'My Baby Was Kept in a Jar’: Women Who Suffered Miscarriages Talk About 'Almost Becoming Mothers'
Since Indian families mostly deal with miscarriages by brushing them under the carpet, women rarely visit counsellors after such mishaps.
"Three months into my pregnancy, I suffered a miscarriage. When I started bleeding profusely, my husband rushed me to the hospital, but it was too late. By then, I had already lost my baby,” said Gayatri (name changed), a resident of Mumbai.
"They kept my baby (foetus) in a jar at the hospital. After I returned home, all I longed for was to see that jar again. I just wanted to run to the hospital to see my baby," she added.
Gayatri, like several other women across the world, went through the horror of losing a child even before giving birth. Reportedly, an average of 15 per cent of all clinically diagnosed pregnancies result in such spontaneous losses or miscarriages. In many cases, these pregnancies are lost even before a woman realises that she is pregnant.
Gayatri, however, was preparing to welcome her first child home when the miscarriage happened. "After I became aware of the pregnancy, all I did was think about that child," she recalled. "I completely lost my mind after the miscarriage. It was truly the worst experience of my life. I cried all day long for an entire month. My husband tried to comfort and console me. He said, 'We can't do anything. It happened.' But I couldn't digest the fact that I didn't have the baby anymore, that I will never hold it in my arms."
Gayatri confessed that after her miscarriage, grief blinded her and made her incapable of rational thoughts. She said she threw her mother and brother out of her house because she thought their visit during her pregnancy brought her bad luck.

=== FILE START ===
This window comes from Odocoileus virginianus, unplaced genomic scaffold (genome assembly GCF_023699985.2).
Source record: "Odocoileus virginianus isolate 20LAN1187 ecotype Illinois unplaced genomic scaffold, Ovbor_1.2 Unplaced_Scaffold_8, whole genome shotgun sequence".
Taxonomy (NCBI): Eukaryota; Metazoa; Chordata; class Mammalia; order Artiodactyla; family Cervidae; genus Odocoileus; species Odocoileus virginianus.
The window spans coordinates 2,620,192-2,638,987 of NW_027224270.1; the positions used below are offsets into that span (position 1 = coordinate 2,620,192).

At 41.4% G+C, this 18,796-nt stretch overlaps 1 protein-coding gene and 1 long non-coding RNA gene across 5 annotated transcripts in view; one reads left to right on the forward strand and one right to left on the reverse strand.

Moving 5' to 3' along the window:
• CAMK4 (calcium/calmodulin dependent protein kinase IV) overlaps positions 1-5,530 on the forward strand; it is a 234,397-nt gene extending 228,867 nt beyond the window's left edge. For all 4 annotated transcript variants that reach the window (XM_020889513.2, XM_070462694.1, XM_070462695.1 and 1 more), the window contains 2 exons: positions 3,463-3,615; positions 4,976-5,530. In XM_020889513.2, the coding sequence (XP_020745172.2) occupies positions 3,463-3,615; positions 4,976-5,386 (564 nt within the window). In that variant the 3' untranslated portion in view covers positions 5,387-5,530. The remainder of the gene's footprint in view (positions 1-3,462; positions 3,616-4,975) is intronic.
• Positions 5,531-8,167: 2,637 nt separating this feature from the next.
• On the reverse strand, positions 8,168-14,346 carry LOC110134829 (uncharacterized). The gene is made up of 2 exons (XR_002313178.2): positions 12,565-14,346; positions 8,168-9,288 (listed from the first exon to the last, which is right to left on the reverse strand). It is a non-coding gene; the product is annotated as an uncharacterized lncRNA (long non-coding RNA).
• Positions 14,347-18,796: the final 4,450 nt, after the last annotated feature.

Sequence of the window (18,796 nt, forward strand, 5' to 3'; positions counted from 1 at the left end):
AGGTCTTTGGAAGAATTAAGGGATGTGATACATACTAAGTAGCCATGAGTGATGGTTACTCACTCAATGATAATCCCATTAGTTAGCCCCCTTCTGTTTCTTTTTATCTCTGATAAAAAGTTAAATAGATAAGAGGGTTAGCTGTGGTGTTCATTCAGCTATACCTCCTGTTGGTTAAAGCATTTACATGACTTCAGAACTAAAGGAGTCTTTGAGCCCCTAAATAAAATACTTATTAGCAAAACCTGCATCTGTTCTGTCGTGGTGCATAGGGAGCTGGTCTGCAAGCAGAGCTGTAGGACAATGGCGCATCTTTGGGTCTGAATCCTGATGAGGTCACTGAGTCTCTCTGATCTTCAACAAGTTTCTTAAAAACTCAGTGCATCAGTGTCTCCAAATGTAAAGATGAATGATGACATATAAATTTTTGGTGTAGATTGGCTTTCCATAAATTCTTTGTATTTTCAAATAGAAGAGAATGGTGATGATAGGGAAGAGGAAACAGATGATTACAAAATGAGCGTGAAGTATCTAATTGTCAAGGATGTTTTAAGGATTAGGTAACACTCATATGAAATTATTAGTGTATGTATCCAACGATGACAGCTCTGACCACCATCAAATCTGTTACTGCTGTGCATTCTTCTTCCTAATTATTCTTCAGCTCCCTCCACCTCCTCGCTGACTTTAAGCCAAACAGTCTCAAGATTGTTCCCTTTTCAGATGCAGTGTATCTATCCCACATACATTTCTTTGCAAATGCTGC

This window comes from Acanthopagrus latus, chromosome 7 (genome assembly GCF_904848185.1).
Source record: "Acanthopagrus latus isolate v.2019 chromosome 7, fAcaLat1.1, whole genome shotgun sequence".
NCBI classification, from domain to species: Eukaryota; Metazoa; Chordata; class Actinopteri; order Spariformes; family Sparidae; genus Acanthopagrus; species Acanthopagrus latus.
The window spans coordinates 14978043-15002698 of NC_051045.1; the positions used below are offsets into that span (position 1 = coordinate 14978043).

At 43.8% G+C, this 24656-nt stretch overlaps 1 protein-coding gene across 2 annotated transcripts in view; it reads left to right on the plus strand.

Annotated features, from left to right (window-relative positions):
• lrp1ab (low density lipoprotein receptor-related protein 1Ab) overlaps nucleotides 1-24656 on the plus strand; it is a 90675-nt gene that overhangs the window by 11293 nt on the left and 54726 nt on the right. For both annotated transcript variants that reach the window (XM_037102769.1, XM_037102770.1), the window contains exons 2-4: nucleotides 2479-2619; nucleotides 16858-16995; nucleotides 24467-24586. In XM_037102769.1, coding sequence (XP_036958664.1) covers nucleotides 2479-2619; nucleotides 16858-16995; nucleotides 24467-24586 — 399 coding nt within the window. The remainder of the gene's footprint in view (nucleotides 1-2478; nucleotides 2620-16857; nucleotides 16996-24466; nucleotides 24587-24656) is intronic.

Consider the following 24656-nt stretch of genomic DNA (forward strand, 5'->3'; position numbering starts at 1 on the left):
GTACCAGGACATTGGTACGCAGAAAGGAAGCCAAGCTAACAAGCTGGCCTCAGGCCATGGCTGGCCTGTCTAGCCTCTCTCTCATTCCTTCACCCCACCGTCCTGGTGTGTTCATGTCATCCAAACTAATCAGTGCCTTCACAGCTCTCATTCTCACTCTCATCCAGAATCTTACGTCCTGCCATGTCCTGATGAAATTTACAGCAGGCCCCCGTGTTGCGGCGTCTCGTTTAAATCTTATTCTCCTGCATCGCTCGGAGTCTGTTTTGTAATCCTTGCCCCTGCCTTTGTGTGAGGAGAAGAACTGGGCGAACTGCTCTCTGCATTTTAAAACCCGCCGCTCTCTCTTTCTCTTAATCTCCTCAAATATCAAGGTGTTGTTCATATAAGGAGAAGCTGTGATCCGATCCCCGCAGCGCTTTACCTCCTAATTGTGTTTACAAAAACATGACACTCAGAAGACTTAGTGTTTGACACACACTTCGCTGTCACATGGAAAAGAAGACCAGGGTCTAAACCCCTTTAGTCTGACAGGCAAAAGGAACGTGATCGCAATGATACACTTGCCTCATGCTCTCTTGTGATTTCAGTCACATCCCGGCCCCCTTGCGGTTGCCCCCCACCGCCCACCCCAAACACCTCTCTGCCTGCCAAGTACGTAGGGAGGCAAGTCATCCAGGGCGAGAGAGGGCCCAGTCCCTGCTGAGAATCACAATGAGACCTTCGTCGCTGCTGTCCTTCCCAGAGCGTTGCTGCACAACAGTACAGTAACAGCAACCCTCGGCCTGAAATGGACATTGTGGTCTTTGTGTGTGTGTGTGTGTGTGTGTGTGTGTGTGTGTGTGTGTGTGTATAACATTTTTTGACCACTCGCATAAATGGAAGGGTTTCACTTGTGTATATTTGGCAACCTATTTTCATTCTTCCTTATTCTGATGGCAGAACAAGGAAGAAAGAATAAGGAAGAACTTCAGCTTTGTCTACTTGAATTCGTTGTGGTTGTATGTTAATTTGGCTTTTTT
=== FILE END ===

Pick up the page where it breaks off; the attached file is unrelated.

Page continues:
Arti Sharma, a clinical and counseling psychologist, said that in most cases, women who miscarry experience a frighteningly emotional and physical reaction, similar to what Gayatri experienced.
"I have had patients who express psychosomatic symptoms after they suffer through miscarriages. They go through intense grief, and sometimes even psychosocial distress," said Sharma.
"Some of them find themselves depressed or angry. Even guilt and self-blaming happens in several cases when the woman feels that it is she who is responsible for it. After a miscarriage, a woman's brain turns extremely vulnerable due to grief, and she often finds all sorts of illogical reasons to blame herself. In one case, a woman I counselled believed she lost her baby during pregnancy because she had sexual relationships before marriage," Sharma pointed out.
Since Indian families mostly deal with miscarriages by brushing them under the carpet, women rarely visit counsellors after such mishaps. In fact, Sharma pointed out that most of her patients who have had miscarriages, and were deeply affected by them, came into therapy only because they have problems conceiving another child, or for completely different reasons. It was during the therapy sessions, however, that they opened up about their past miscarriages.